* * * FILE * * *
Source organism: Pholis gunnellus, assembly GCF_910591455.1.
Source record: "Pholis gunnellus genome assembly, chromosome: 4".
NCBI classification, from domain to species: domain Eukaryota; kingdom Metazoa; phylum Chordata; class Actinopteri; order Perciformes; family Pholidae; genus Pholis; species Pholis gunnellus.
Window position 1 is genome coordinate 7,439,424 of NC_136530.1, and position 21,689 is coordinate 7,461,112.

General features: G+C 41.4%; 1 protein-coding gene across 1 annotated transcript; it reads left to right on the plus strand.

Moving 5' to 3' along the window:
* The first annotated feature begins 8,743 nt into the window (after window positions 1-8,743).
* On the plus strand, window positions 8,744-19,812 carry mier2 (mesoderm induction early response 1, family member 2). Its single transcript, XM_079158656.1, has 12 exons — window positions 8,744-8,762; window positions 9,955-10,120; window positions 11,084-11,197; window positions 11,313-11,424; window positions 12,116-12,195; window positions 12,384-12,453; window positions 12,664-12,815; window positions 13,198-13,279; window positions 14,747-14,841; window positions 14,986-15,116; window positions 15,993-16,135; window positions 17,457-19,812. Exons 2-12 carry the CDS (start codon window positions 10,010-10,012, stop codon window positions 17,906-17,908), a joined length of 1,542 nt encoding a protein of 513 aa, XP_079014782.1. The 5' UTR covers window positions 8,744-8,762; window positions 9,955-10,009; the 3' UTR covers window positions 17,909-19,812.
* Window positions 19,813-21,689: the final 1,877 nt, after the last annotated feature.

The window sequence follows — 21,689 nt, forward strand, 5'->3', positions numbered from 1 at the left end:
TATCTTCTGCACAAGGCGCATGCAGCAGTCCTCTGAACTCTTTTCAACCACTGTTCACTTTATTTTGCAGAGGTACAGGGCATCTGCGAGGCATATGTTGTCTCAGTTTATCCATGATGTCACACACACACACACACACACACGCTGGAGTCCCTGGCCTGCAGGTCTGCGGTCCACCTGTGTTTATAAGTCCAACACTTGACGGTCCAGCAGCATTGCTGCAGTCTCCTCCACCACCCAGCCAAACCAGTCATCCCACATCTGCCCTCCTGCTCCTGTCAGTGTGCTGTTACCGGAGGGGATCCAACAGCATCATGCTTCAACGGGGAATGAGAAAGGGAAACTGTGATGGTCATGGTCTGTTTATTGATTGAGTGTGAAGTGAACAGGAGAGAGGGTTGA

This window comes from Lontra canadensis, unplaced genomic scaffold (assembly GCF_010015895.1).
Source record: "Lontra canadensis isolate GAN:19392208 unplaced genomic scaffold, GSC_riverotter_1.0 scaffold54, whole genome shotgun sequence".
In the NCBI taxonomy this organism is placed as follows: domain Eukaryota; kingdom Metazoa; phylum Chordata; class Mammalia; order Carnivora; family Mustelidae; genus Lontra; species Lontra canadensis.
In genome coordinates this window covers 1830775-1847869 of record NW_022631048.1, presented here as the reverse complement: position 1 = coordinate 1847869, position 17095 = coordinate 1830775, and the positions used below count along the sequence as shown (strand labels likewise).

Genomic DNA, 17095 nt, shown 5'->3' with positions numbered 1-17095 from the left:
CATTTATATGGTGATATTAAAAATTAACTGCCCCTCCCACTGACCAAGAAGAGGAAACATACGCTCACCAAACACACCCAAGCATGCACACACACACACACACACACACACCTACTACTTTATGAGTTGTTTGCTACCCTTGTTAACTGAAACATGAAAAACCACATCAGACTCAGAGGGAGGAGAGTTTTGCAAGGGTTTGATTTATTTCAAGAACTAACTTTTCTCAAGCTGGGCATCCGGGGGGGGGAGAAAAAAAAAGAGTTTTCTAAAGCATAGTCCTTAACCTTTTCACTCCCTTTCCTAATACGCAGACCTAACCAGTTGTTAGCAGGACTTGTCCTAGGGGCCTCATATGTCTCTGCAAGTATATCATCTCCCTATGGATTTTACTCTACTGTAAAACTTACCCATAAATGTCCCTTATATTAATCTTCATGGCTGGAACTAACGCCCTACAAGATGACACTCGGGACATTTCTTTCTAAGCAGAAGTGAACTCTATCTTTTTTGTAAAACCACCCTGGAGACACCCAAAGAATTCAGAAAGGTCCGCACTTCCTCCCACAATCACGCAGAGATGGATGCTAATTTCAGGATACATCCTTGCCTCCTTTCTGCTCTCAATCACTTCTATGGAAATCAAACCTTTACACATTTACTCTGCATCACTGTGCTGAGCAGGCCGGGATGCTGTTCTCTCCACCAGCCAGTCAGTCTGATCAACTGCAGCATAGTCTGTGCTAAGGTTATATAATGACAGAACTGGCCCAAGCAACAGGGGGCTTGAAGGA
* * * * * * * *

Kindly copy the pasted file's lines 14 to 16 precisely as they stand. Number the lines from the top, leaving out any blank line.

In the NCBI taxonomy this organism is placed as follows: domain Eukaryota; kingdom Metazoa; phylum Chordata; class Mammalia; order Carnivora; family Mustelidae; genus Lontra; species Lontra canadensis.
In genome coordinates this window covers 1830775-1847869 of record NW_022631048.1, presented here as the reverse complement: position 1 = coordinate 1847869, position 17095 = coordinate 1830775, and the positions used below count along the sequence as shown (strand labels likewise).

Genomic DNA, 17095 nt, shown 5'->3' with positions numbered 1-17095 from the left: